Education Arrangements After An Exclusion
Maintaining a child's education
- during the first five days of a fixed-period exclusion take all reasonable steps to set work for your child and mark it;
- for a fixed-period exclusion of more than five school days, it is the duty of the school to arrange the education of your child, unless they attend a Pupil Referral Unit (PRU) - in which case our local authority should make arrangements.
Parents who wish to raise a concern about lack of, or the quality of, education arranged during a fixed-period exclusion, should follow the school's official complaints procedure.
For a permanent exclusion, our local authority must arrange a suitable full-time education to begin no later than the sixth school day of the exclusion. Parents who wish to raise a concern about lack of, or the quality of, education following a permanent exclusion, should complain to our local authority.
Attending exams or national curriculum tests after an exclusion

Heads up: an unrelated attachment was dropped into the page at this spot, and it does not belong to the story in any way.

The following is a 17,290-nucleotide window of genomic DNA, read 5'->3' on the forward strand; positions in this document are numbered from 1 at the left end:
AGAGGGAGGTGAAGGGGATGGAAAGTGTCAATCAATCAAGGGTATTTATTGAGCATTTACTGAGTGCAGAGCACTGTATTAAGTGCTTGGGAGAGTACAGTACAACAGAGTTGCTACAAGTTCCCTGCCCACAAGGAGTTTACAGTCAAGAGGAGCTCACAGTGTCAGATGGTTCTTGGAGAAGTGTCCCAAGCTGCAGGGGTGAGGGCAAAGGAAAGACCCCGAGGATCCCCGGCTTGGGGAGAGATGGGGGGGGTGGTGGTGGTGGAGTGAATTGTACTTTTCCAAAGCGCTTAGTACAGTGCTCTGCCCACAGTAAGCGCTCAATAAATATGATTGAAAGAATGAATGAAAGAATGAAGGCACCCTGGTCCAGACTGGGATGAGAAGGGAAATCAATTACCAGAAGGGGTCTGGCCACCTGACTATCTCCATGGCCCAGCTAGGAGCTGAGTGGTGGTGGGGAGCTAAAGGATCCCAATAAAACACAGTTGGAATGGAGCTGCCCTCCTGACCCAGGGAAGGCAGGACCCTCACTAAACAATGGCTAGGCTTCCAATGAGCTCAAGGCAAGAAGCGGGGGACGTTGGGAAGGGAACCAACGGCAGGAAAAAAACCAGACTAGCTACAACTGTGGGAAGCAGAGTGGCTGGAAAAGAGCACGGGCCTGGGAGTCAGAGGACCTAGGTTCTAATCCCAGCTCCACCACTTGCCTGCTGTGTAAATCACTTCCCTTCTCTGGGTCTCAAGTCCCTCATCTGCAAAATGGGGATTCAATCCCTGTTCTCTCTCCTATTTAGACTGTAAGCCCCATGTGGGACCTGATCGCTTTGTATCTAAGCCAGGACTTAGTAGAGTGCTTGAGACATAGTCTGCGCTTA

This is a decision for the school. Neither the school nor the local authority is legally required to arrange for an excluded pupil to take a public examination or national curriculum test that occurs during the exclusion, although some may choose to arrange for this, either on school premises or elsewhere. Where a parent has concerns they should raise these with the school.
Parental duties when a child has been excluded
For the first five school days of any exclusion, parents must ensure that their child is not in a public place during school hours without very good reason. Parents must also ensure that their child attends any new full-time education provided from the sixth day of exclusion (unless they've arranged suitable alternative education themselves).